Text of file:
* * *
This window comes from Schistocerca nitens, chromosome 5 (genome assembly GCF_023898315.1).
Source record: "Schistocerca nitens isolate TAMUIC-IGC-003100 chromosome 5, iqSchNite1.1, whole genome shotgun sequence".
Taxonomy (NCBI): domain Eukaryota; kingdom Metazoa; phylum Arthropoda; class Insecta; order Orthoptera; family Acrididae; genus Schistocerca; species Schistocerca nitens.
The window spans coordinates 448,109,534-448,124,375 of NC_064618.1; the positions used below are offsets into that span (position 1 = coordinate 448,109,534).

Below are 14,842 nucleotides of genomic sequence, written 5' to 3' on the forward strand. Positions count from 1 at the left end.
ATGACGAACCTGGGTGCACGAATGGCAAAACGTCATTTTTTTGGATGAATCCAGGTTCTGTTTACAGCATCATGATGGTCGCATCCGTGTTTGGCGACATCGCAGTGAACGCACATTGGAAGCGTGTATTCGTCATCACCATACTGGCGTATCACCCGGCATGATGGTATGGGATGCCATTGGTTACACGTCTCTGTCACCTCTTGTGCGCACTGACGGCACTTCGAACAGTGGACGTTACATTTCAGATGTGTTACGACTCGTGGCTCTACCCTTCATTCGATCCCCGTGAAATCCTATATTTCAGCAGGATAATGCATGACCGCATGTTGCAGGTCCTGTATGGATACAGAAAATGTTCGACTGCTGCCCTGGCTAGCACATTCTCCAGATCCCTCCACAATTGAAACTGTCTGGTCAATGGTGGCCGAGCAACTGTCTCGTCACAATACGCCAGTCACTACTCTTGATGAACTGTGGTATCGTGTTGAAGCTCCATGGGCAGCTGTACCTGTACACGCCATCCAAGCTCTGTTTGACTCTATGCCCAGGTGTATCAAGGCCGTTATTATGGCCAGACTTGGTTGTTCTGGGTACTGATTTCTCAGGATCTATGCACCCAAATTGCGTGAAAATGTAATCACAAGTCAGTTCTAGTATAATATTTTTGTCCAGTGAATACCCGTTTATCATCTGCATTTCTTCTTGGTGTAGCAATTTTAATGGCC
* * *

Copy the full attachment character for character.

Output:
This window comes from Schistocerca nitens, chromosome 5 (genome assembly GCF_023898315.1).
Source record: "Schistocerca nitens isolate TAMUIC-IGC-003100 chromosome 5, iqSchNite1.1, whole genome shotgun sequence".
Taxonomy (NCBI): domain Eukaryota; kingdom Metazoa; phylum Arthropoda; class Insecta; order Orthoptera; family Acrididae; genus Schistocerca; species Schistocerca nitens.
The window spans coordinates 448,109,534-448,124,375 of NC_064618.1; the positions used below are offsets into that span (position 1 = coordinate 448,109,534).

Below are 14,842 nucleotides of genomic sequence, written 5' to 3' on the forward strand. Positions count from 1 at the left end.
ATGACGAACCTGGGTGCACGAATGGCAAAACGTCATTTTTTTGGATGAATCCAGGTTCTGTTTACAGCATCATGATGGTCGCATCCGTGTTTGGCGACATCGCAGTGAACGCACATTGGAAGCGTGTATTCGTCATCACCATACTGGCGTATCACCCGGCATGATGGTATGGGATGCCATTGGTTACACGTCTCTGTCACCTCTTGTGCGCACTGACGGCACTTCGAACAGTGGACGTTACATTTCAGATGTGTTACGACTCGTGGCTCTACCCTTCATTCGATCCCCGTGAAATCCTATATTTCAGCAGGATAATGCATGACCGCATGTTGCAGGTCCTGTATGGATACAGAAAATGTTCGACTGCTGCCCTGGCTAGCACATTCTCCAGATCCCTCCACAATTGAAACTGTCTGGTCAATGGTGGCCGAGCAACTGTCTCGTCACAATACGCCAGTCACTACTCTTGATGAACTGTGGTATCGTGTTGAAGCTCCATGGGCAGCTGTACCTGTACACGCCATCCAAGCTCTGTTTGACTCTATGCCCAGGTGTATCAAGGCCGTTATTATGGCCAGACTTGGTTGTTCTGGGTACTGATTTCTCAGGATCTATGCACCCAAATTGCGTGAAAATGTAATCACAAGTCAGTTCTAGTATAATATTTTTGTCCAGTGAATACCCGTTTATCATCTGCATTTCTTCTTGGTGTAGCAATTTTAATGGCC